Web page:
Machine monitoring Switzerland: Unmanned production through process monitoring

Author / Editor: Anne Richter, SMM / Lisa Saller, Lisa Saller

Machine monitoring is a prerequisite for reliable, safe unmanned production. Bär und Mettler uses the monitoring system Artis CTM from Marposs.

Doosan Puma MX 2100's sturdy and robust basic structure is designed for high productivity.Doosan Puma MX 2100's sturdy and robust basic structure is designed for high productivity.
Doosan Puma MX 2100's sturdy and robust basic structure is designed for high productivity.Doosan Puma MX 2100's sturdy and robust basic structure is designed for high productivity.
(Photo: Anne Richter, SMM)

Swiss Tool System is one of the world's most important manufacturers of system tools, specializing in spindle systems and holders for turning machining. Headquartered in Bürglen, Thurgau, Switzerland, Bär und Mettler AG is the production company for Swiss Tool System.


Productivity is pivotal

For finishing in their grinding shop, Bär und Mettler requires quality expertise more than anything else. Here, precision and accuracy must be ensured to a micrometre-level. In preliminary turning and milling, on the other hand, the main focus is on productivity. "Of course precise production is also essential in turning and milling, but productivity is the crucial factor here", explains Peter Heinemann, CTO at Swiss Tool System. He adds: "The machines must work reliably and unmanned around the clock."

For this purpose, appropriate machine tools were purchased and equipped with assistance systems to support unmanned operation. Bär und Mettler have chosen three Doosan Puma MX 2100 multi tasking turning centres for this work. This machining centre allows for complete machining of a part in a machine and with the milling head in its B-axis also a very flexible manufacturing of complex components.

The Doosan machines were equipped with the Marposs Artis CTM monitoring system, because Doosan's own monitoring system did not meet the demands of Bär und Mettler’s production.

"The Doosan system was simply not sensitive enough for our small tools and diameters," says P. Heinemann. He adds: "Also, it is important for us to measure parallel to main time. Thus, tool monitoring with mechanical or tactile systems was not suitable for us. Furthermore, we have already used Artis systems on our old machines."

Monitoring of complex machining processes with CTM

Influences on processes from machine, tool and workpiece must be reliably recognized to prevent damage and unplanned shutdowns. Maximising tool usage and avoiding scrap are essential to ensure and increase productivity. Bär und Mettler for example always operate two parallel tools parallel, which are monitored simultaneously. The main requirement of the selected tool, process and machine condition monitoring system Artis CTM thus was to monitor all process-relevant spindles and axes parallel. It was integrated into the machine via existing standard interfaces (Ethernet with FOCAS2). The machining processes are dynamically monitored using the existing digital control signals (DTA = digital torque adapter) of both spindles and the relevant five feed axis. This means that the Artis CTM system automatically selects the four most appropriate spindle/axle signals for real-time monitoring from the eight control signals. This allows for selective monitoring of the various tools, without the need for additional external sensors.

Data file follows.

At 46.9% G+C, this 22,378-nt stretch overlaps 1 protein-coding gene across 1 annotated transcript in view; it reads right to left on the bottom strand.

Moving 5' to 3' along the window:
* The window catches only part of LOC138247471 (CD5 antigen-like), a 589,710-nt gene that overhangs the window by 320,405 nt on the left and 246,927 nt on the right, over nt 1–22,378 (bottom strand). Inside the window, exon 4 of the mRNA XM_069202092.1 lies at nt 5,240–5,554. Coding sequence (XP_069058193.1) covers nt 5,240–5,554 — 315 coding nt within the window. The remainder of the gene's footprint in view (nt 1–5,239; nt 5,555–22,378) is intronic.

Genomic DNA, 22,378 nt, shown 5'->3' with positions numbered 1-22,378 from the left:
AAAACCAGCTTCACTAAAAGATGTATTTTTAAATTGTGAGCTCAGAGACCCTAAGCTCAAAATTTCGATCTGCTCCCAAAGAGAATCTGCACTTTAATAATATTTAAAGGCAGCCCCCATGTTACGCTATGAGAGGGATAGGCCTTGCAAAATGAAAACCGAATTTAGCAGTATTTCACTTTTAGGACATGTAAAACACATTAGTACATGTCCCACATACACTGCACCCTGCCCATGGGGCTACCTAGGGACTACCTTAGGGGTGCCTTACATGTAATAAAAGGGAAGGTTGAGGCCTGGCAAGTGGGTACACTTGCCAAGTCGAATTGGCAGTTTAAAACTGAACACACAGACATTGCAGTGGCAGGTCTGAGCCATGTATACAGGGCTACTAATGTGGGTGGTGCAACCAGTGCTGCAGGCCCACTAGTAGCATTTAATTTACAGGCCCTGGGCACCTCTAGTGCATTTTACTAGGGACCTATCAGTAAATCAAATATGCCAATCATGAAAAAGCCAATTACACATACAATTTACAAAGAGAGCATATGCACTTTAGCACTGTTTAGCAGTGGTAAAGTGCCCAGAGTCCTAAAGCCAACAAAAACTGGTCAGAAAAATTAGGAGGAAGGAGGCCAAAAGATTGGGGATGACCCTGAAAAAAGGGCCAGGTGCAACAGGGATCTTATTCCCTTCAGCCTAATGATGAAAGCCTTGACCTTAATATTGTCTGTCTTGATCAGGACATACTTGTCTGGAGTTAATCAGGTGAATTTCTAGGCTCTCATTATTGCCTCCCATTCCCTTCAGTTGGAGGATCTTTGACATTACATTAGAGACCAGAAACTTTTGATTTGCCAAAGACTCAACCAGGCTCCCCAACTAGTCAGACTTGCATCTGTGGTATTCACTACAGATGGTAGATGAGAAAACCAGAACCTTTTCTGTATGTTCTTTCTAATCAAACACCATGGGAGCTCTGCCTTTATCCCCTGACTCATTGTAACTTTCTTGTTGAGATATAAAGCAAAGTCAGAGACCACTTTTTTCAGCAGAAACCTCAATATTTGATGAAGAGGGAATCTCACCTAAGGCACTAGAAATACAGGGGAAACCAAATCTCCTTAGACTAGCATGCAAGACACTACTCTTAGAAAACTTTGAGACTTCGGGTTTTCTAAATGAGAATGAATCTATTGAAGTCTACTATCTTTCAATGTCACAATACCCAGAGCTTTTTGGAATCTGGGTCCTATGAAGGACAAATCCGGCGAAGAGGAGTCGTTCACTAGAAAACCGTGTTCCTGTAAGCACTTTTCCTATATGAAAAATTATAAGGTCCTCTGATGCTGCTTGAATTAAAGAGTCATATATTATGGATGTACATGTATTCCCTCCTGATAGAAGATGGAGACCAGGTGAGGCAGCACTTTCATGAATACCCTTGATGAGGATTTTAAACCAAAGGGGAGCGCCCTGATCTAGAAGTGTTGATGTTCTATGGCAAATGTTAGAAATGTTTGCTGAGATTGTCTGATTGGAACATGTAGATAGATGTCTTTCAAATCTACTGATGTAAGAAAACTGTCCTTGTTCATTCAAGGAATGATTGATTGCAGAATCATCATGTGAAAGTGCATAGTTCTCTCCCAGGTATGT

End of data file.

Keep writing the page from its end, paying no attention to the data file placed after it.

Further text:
Variation in the process can be detected immediately

The CTM system logs the entire process and creates appropriate curve diagrams via its statistics function. The data can be stored on the Artis Terminal (Windows) or in the network. The system basically "learns" the ideal process for each workpiece and processing step. Later variations (process anomalies) can be detected immediately at every moment of the process. Standard monitoring methods are breakage, lack, overload and tool wear, for which alarm and notification limits are individually set and parameterised. The monitoring works reliably from the first go. CTM's self-adjusting system (SAS) with self-calibrating segmentation and adjustment responds automatically to process variations, thus greatly simplifying settings and interventions.

"We notice any changes in the process immediately", says P. Heinemann. Not only potential tool breakage, but also tool wear can be identified. To achieve this, a trend in the development of the processes' total force is observed over a period of time. As soon as a set limit is reached, the process is either switched to a spare tool or another response is initiated depending on manufacturing strategy. Bär und Mettler for example do not use spare tools because of their small lot sizes.

"The global service network Marposs offers supports their clients’ monitoring: In case of questions, Marposs service staff can log into the Windows-based system via Team Viewer. The investment cost for an Artis-CTM system is about two or three percent of the machine tool’s total costs."


Minimum 130 spindle hours per week

The manufacture of modular tool systems requires a high degree of flexibility. Lot sizes are usually between 20 and 500 pieces. "We want to achieve at least 130 spindle hours per week", says P. Heinemann. This requires a 24/7 production, where only one shift is manned. P Heinemann adds: "At the moment, we are at almost 115 hours. Machine- and system-wise, we already meet the requirements for a higher number of spindle hours, but we have only installed the systems in early 2015 and now the proper planning is crucial."